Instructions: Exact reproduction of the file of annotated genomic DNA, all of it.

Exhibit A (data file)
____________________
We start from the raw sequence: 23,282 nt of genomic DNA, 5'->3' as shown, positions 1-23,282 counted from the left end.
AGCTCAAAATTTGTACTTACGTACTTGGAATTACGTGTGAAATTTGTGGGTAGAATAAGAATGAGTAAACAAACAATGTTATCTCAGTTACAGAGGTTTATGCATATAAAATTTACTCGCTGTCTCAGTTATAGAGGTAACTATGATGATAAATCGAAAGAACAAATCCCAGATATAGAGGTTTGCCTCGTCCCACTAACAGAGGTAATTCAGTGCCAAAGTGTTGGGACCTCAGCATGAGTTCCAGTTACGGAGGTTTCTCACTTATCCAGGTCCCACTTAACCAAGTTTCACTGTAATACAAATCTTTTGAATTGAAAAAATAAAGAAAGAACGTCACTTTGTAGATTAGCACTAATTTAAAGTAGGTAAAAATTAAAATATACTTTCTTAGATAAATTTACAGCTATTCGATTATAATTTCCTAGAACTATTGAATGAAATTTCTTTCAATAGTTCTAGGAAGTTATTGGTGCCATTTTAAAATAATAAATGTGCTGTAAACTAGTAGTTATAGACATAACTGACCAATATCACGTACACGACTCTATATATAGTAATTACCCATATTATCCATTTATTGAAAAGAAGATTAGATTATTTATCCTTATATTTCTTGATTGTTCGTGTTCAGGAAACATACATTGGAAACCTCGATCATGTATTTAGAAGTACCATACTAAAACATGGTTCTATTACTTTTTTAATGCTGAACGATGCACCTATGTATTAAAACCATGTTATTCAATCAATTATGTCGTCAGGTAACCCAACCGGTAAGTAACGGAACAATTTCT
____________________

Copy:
We start from the raw sequence: 23,282 nt of genomic DNA, 5'->3' as shown, positions 1-23,282 counted from the left end.
AGCTCAAAATTTGTACTTACGTACTTGGAATTACGTGTGAAATTTGTGGGTAGAATAAGAATGAGTAAACAAACAATGTTATCTCAGTTACAGAGGTTTATGCATATAAAATTTACTCGCTGTCTCAGTTATAGAGGTAACTATGATGATAAATCGAAAGAACAAATCCCAGATATAGAGGTTTGCCTCGTCCCACTAACAGAGGTAATTCAGTGCCAAAGTGTTGGGACCTCAGCATGAGTTCCAGTTACGGAGGTTTCTCACTTATCCAGGTCCCACTTAACCAAGTTTCACTGTAATACAAATCTTTTGAATTGAAAAAATAAAGAAAGAACGTCACTTTGTAGATTAGCACTAATTTAAAGTAGGTAAAAATTAAAATATACTTTCTTAGATAAATTTACAGCTATTCGATTATAATTTCCTAGAACTATTGAATGAAATTTCTTTCAATAGTTCTAGGAAGTTATTGGTGCCATTTTAAAATAATAAATGTGCTGTAAACTAGTAGTTATAGACATAACTGACCAATATCACGTACACGACTCTATATATAGTAATTACCCATATTATCCATTTATTGAAAAGAAGATTAGATTATTTATCCTTATATTTCTTGATTGTTCGTGTTCAGGAAACATACATTGGAAACCTCGATCATGTATTTAGAAGTACCATACTAAAACATGGTTCTATTACTTTTTTAATGCTGAACGATGCACCTATGTATTAAAACCATGTTATTCAATCAATTATGTCGTCAGGTAACCCAACCGGTAAGTAACGGAACAATTTCT